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From the President
Revised Practice-Guideline Process Eliminates Potential Bias
Psychiatric News
Volume 45 Number 19 page 5-5

One of APA's most important activities is our work on practice guidelines. This month, the third edition of APA's Practice Guideline for the Treatment of Patients With Major Depressive Disorder is being published, both online on PsychiatryOnline.com and as a supplement to the American Journal of Psychiatry.

Development of this guideline has followed a challenging path. The process began in 2005 with the appointment of a work group of APA members that included some of our most experienced researchers in the field of depression treatment. The work group, chaired by Alan Gelenberg, M.D., reviewed more than 10,000 studies published since the 2000 edition of the guideline. In 2008 an initial draft of the guideline was made available for review by stakeholders, including the entire APA membership. More than 1,000 pages of comments were received, and the draft document was substantially revised. In May 2009 the Assembly approved the revised guideline, and approval by APA's Board of Trustees and subsequent publication would have usually followed.

As you know, however, expectations regarding the management of potential conflicts of interest for those involved in medical research, education, and practice-guideline development have changed radically in the past several years. In 2008 the Institute of Medicine issued a report calling for clear boundaries between industry funding and educational activities. In June 2009, just one month after Assembly approval of the draft guideline, the APA Board of Trustees established a new policy that chairs and vice chairs of practice-guideline work groups should not receive more than $10,000 a year from direct services to industry, including speaking and consulting, a threshold already established for experts involved in the development of DSM-5.

Both the Board and the work group realized that previous policies that emphasized disclosure were not as rigorous as the current climate warranted. Many members of the work group, including Dr. Gelenberg, had industry ties going back to 2005, when they were initially appointed. These ties included research grants and work as consultants and speakers for the pharmaceutical industry. Although the work group endorsed the scientific integrity of the guideline, they were aware that their relationships with industry might result in perceptions of bias.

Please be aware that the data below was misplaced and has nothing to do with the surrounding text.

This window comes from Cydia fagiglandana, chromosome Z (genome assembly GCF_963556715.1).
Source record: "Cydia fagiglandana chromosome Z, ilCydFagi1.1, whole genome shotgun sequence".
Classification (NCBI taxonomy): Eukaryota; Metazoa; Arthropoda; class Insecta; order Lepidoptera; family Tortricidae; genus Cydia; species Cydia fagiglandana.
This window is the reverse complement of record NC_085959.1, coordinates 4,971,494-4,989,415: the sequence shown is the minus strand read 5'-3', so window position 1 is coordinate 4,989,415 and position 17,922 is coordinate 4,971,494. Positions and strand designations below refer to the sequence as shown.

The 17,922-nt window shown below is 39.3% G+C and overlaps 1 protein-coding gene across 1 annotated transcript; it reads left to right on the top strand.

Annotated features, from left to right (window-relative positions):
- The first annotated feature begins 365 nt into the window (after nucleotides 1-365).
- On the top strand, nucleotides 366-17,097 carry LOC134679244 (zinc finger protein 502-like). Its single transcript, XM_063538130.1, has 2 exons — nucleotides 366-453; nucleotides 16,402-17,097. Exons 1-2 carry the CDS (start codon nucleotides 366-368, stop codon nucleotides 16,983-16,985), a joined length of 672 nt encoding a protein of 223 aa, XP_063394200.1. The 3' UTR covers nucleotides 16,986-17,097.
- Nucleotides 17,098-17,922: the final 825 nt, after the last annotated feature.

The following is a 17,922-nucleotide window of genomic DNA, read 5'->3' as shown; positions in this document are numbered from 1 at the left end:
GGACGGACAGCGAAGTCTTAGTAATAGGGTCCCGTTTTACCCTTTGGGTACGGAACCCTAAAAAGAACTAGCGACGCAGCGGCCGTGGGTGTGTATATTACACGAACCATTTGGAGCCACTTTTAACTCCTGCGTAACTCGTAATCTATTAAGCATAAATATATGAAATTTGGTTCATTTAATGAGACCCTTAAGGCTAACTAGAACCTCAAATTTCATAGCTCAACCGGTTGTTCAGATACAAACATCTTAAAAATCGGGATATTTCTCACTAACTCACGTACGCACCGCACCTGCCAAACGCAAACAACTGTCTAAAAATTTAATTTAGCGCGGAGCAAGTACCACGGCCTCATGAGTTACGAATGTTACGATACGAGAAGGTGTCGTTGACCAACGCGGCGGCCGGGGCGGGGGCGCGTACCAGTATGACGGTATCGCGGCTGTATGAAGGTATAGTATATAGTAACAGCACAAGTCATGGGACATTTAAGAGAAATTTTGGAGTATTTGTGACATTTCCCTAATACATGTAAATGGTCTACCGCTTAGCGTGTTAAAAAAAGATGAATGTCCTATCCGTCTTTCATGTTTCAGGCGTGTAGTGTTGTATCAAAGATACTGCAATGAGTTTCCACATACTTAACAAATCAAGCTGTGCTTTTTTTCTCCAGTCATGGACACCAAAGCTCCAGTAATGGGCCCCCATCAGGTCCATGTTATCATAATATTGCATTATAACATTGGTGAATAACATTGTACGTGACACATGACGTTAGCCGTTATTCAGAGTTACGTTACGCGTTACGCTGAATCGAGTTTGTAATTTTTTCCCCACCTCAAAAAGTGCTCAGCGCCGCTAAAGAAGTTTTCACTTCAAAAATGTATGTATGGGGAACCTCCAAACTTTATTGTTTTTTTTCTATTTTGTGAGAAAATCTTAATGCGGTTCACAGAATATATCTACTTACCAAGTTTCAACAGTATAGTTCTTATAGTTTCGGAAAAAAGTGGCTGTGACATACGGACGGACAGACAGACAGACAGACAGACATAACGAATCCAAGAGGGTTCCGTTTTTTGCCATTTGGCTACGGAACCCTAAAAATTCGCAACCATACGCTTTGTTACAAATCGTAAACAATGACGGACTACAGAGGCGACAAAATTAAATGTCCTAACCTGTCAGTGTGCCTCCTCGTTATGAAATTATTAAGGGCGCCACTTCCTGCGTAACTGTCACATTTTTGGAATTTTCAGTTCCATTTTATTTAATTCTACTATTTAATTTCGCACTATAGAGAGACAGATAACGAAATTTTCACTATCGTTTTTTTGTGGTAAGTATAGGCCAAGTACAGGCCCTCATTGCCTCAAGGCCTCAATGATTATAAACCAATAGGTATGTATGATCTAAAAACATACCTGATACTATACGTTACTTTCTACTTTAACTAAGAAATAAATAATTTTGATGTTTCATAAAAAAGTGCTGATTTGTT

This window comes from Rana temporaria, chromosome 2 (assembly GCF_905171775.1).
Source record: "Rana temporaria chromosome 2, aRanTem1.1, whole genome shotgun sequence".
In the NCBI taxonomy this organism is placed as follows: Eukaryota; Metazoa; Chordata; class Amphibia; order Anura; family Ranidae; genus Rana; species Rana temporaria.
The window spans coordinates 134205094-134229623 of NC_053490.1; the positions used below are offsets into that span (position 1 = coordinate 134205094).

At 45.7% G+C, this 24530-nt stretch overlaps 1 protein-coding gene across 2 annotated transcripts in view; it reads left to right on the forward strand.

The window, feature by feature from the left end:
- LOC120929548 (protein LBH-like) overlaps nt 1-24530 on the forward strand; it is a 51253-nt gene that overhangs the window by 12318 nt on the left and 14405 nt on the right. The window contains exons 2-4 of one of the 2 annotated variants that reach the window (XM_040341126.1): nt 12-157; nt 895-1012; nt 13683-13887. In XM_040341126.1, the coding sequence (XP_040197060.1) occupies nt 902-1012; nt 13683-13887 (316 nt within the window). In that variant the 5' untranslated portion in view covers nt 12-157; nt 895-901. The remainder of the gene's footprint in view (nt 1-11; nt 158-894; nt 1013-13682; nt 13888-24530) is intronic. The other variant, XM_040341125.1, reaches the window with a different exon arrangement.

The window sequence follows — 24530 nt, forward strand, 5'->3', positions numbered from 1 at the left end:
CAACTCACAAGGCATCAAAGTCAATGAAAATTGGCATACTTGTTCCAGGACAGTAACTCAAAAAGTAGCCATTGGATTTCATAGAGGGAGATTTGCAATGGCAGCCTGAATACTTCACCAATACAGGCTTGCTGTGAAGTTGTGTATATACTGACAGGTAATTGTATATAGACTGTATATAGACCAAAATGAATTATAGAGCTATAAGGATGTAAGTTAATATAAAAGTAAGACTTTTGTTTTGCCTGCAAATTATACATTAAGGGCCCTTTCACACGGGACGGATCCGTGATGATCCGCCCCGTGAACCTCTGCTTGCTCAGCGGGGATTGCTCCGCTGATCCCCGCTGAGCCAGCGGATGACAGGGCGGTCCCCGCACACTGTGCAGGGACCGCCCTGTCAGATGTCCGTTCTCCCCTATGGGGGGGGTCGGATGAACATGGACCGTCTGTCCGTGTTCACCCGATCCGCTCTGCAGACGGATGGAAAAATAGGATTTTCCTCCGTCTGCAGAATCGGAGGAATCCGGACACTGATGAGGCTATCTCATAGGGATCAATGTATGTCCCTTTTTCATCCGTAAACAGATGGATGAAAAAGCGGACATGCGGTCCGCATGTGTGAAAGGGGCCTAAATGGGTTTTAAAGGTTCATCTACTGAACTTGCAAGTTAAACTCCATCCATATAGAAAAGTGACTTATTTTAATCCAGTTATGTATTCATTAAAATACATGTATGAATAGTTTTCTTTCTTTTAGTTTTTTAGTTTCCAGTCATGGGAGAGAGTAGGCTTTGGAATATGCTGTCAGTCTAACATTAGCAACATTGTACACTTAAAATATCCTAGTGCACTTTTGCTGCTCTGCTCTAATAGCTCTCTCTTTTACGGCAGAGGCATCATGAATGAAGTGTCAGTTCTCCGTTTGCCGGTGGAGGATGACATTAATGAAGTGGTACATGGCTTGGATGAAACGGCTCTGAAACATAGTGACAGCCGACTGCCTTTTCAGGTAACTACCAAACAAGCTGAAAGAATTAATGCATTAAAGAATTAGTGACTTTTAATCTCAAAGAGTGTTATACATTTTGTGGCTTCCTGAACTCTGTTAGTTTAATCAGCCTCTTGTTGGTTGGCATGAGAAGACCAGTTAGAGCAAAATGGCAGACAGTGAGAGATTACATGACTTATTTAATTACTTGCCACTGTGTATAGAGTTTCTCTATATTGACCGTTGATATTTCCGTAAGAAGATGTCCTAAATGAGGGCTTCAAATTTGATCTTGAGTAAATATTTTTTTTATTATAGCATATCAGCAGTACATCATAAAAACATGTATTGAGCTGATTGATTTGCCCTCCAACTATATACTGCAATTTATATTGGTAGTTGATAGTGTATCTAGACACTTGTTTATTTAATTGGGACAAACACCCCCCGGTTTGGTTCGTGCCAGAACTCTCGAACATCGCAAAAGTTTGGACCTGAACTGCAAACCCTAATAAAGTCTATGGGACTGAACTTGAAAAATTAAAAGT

To address this perception risk, then-APA President Alan Schatzberg, M.D., working with the new chair of APA's Steering Committee on Practice Guidelines, Joel Yager, M.D., appointed an independent panel to review the guideline before its approval by the APA Board of Trustees. The panel, chaired by Victor Reus, M.D., consisted of experts in depression treatment without current ties to industry. The panel noted that in accordance with available evidence, no particular antidepressant medication is identified by the guideline as more effective or preferred over other antidepressants. In addition, for the treatment of mild and moderate major depressive disorder, the guideline recommends psychotherapy and pharmacotherapy equally. Furthermore, for treatment-resistant depression, newer patented techniques such as transcranial magnetic stimulation and novel pharmacotherapies, including adjunctive second-generation antipsychotics, are described as options supported by accruing evidence. As a result of these observations, the independent panel concluded that the guideline was free of bias, and in March, the Board approved the guideline for publication.

APA policies for managing potential conflicts will continue to evolve. Early this year, the Council of Medical Specialty Societies (CMSS) issued principles for preventing undue influence of industry in the activities of its member societies. One of the principles states that chairs of work groups and the majority of work group members that develop practice guidelines should have no conflicts of interest. How "conflict of interest" is defined and monitored remains an issue in all of medicine. The Board of Trustees and the APA Assembly are reviewing these CMSS principles, and APA is likely to adopt congruent policies, including specific rules for the appointment of future guideline work groups.

In addition, Dr. Yager and project staff, including medical editor Laura Fochtmann, M.D., are innovating APA's guideline development process. Key changes include the following: (1) guideline recommendations will be separately rated according to strength of evidence and strength of recommendation, (2) expert opinion will be determined through formal surveys of research and clinical experts who are identified by a blind nomination method, (3) survey data will guide work groups in determining ratings of strength of recommendation, and (4) work group consensus will be established by Delphi method (a formal method for group decision making using iterative voting, which has been shown to minimize group-process biases).

It will take time to implement these innovations, but we anticipate that our practice guidelines will continue to be of the highest integrity and offer the best evidence-based recommendations both for the profession and for our patients. blacksquare

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